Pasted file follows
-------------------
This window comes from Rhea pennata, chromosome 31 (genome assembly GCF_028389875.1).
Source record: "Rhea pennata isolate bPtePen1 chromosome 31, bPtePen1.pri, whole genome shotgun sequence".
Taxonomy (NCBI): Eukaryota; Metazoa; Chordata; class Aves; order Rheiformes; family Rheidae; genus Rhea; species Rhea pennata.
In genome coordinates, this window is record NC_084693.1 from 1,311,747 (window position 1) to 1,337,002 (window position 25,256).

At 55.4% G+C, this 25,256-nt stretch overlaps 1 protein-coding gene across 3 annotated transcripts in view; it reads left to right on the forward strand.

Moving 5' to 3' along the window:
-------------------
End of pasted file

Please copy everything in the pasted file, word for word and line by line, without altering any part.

This window comes from Rhea pennata, chromosome 31 (genome assembly GCF_028389875.1).
Source record: "Rhea pennata isolate bPtePen1 chromosome 31, bPtePen1.pri, whole genome shotgun sequence".
Taxonomy (NCBI): Eukaryota; Metazoa; Chordata; class Aves; order Rheiformes; family Rheidae; genus Rhea; species Rhea pennata.
In genome coordinates, this window is record NC_084693.1 from 1,311,747 (window position 1) to 1,337,002 (window position 25,256).

At 55.4% G+C, this 25,256-nt stretch overlaps 1 protein-coding gene across 3 annotated transcripts in view; it reads left to right on the forward strand.

Moving 5' to 3' along the window: